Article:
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Food and insulin release
Food and insulin release


Diabetic Ketoacidosis

Definition:

Diabetic ketoacidosis is a life-threatening problem that affects people with diabetes . It occurs when the body cannot use sugar (glucose) as a fuel source because there is no insulin or not enough insulin. Fat is used for fuel instead.

When fat breaks down, waste products called ketones build up in the body.



Alternative Names:

DKA; Ketoacidosis



Causes:

As fat is broken down, acids called ketones build up in the blood and urine. In high levels, ketones are poisonous. This condition is known as ketoacidosis.

Diabetic ketoacidosis is often the first sign of type 1 diabetes in people who do not yet have other symptoms. It can also occur in someone who has already been diagnosed with type 1 diabetes. Infection, injury, a serious illness, missing doses of insulin shots, or surgery can lead to diabetic ketoacidosis in people with type 1 diabetes.

People with type 2 diabetes can also develop ketoacidosis, but it is less common. It is usually triggered by uncontrolled blood sugar or a severe illness.



Symptoms:

Common symptoms can include:

  • Decreased alertness
  • Deep, rapid breathing
  • Dry skin and mouth
  • Flushed face
  • Frequent urination or thirst that lasts for a day or more
  • Fruity-smelling breath
  • Headache
  • Muscle stiffness or aches
  • Nausea and vomiting
  • Stomach pain


Exams and Tests:

Ketone testing may be used in type 1 diabetes to screen for early ketoacidosis. The ketones test is usually done using a urine sample or a blood sample.

Ketone testing is usually done:

  • When the blood sugar is higher than 240 mg/dL
  • During an illness such as pneumonia, heart attack, or stroke
  • When nausea or vomiting occur
  • During pregnancy

Other tests for ketoacidosis include:

This disease may also affect the results of the following tests:



Treatment:

The goal of treatment is to correct the high blood sugar level with insulin. Another goal is to replace fluids lost through urination, loss of appetite, and vomiting if you have these symptoms.

If you have diabetes, it is likely your health care provider told you how to spot the warning signs of DKA. If you think you have DKA, test for ketones using urine strips or your glucose meter. If ketones are present, call your health care provider right away. Do not delay. Follow any instructions you are given.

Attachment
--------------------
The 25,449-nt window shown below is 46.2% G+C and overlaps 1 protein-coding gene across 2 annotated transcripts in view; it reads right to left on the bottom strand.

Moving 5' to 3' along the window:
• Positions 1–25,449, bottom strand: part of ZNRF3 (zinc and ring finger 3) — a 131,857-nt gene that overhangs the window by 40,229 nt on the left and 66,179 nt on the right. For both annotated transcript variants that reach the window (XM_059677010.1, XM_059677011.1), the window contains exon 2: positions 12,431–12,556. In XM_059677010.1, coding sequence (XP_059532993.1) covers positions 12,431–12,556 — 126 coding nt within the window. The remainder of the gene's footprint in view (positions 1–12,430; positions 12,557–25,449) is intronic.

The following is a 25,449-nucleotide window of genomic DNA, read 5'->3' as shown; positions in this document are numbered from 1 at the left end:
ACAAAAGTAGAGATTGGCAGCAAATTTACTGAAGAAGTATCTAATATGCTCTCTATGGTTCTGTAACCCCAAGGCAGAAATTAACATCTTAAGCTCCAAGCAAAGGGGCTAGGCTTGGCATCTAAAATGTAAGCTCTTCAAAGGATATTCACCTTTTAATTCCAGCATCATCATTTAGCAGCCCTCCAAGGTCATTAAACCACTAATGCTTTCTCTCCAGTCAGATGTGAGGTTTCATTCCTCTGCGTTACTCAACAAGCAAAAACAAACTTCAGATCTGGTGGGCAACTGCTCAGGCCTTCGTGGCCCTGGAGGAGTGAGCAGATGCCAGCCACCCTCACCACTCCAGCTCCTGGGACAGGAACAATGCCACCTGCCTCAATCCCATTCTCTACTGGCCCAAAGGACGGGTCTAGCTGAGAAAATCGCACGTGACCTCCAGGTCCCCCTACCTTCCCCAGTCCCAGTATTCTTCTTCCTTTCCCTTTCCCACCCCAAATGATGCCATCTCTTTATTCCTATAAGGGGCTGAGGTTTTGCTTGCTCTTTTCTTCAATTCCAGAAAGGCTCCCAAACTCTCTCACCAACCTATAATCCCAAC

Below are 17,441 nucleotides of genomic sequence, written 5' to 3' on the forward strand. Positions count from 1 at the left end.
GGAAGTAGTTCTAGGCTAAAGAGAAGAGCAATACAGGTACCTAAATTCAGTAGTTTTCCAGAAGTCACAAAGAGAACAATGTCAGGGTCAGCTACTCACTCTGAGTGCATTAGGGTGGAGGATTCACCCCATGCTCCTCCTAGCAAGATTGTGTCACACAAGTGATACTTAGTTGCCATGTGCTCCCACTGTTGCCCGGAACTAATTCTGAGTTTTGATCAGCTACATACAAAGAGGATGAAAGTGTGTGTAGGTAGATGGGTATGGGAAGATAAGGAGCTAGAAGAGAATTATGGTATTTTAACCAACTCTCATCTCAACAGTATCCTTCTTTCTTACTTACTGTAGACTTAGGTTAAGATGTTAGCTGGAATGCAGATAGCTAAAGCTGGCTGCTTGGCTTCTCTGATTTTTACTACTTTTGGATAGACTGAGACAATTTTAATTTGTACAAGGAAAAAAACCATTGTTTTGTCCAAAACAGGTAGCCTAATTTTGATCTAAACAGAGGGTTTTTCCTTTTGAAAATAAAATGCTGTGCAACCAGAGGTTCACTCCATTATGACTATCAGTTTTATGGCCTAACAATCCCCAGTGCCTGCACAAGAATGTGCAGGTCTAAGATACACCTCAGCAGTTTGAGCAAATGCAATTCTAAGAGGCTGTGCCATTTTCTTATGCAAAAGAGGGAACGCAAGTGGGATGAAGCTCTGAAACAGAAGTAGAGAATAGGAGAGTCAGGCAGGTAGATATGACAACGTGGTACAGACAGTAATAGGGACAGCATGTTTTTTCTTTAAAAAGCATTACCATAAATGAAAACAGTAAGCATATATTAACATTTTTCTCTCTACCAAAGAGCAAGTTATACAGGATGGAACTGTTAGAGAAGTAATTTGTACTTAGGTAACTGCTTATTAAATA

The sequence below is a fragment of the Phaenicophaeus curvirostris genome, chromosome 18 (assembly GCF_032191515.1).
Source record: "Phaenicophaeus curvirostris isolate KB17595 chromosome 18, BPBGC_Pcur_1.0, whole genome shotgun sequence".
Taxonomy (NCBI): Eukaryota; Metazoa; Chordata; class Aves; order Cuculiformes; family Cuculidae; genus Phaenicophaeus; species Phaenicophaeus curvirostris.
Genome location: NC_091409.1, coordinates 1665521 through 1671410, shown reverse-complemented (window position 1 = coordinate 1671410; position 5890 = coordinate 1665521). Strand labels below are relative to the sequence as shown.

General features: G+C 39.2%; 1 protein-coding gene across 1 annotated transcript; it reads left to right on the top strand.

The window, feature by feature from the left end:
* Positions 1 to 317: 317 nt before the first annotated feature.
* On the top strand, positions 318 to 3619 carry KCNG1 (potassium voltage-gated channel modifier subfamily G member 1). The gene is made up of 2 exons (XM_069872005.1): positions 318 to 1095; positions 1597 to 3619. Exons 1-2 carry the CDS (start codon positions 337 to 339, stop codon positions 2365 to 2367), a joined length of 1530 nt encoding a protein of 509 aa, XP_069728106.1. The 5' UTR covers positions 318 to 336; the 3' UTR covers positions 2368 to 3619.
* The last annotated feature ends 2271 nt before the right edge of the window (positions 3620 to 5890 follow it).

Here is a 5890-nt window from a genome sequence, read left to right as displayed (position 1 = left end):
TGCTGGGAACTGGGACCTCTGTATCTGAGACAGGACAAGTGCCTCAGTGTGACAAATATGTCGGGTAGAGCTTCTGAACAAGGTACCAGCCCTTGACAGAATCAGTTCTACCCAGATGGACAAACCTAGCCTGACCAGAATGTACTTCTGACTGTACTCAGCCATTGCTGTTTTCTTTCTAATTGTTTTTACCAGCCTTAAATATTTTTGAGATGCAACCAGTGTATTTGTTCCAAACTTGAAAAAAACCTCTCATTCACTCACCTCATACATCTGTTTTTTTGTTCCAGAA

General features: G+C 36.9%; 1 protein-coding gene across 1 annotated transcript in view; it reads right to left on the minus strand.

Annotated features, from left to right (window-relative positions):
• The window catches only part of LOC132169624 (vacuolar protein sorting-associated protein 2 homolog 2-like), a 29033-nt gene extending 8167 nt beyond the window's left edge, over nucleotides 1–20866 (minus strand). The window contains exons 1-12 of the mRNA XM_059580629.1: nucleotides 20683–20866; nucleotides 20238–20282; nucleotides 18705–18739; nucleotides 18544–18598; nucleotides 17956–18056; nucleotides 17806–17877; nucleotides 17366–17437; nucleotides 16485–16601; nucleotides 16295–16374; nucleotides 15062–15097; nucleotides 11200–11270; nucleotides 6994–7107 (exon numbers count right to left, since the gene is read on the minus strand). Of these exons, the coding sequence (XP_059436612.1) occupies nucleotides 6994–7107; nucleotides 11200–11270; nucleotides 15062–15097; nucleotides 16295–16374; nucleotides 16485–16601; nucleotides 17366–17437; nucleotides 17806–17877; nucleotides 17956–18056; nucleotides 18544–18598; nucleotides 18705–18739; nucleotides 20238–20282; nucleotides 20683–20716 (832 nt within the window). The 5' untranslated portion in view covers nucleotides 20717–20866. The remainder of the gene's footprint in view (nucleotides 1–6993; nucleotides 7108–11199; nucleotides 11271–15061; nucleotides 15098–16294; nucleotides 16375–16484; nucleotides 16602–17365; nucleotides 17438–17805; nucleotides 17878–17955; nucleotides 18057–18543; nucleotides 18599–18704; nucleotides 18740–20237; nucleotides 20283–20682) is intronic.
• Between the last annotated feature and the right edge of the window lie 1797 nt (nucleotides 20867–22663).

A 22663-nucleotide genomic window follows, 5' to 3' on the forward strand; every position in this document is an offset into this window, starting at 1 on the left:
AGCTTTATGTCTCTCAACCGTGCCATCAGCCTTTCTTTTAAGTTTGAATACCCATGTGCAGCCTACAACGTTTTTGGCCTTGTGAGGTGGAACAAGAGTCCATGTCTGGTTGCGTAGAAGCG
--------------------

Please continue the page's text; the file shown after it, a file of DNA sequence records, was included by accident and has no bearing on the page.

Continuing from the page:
Most of the time, you will need to go to the hospital. There, you will receive insulin, fluids and other treatment for DKA. Then doctors will find and treat the cause of DKA, such as an infection.



Outlook (Prognosis):

If DKA  is not treated, it can lead to severe illness or death.



Possible Complications:

When to Contact a Medical Professional:

DKA is often a medical emergency. Call your health care provider if you notice symptoms of DKA.

Go to the emergency room or call the local emergency number (such as 911) if you or a family member with diabetes have:

  • Decreased consciousness
  • Fruity breath
  • Nausea
  • Trouble breathing
  • Vomiting


Prevention:

If you have diabetes, learn to recognize the signs and symptoms of DKA. Know when to test for ketones, such as when you are sick.

If you use an insulin pump, check often to see that insulin is flowing through the tubing. Make sure the tube is not blocked, kinked or disconnected from the pump.



References:

American Diabetes Association. Standards of medical care in diabetes -- 2013. Diabetes Care. 2013;36 Suppl 1:S11-S66.

Eisenbarth GS, Buse JB. Type 1 diabetes mellitus. In: Melmed S, Polonsky KS, Larsen PR, Kronenberg HM. Williams Textbook of Endocrinology. 12th ed. Philadelphia, Pa.: Elsevier Saunders; 2011: chap 32.

Westerberg DP. Diabetic ketoacidosis: evaluation and treatment. Am Fam Physician. 2013;87:337-346




Review Date: 6/7/2013
Reviewed By: Brent Wisse, MD, Associate Professor of Medicine, Division of Metabolism, Endocrinology & Nutrition, University of Washington School of Medicine. Also reviewed by A.D.A.M. Health Solutions, Ebix, Inc., Editorial Team: David Zieve, MD, MHA, Bethanne Black, Stephanie Slon, and Nissi Wang.

The information provided herein should not be used during any medical emergency or for the diagnosis or treatment of any medical condition. A licensed medical professional should be consulted for diagnosis and treatment of any and all medical conditions. Call 911 for all medical emergencies. Links to other sites are provided for information only -- they do not constitute endorsements of those other sites. © 1997- A.D.A.M., Inc. Any duplication or distribution of the information contained herein is strictly prohibited.
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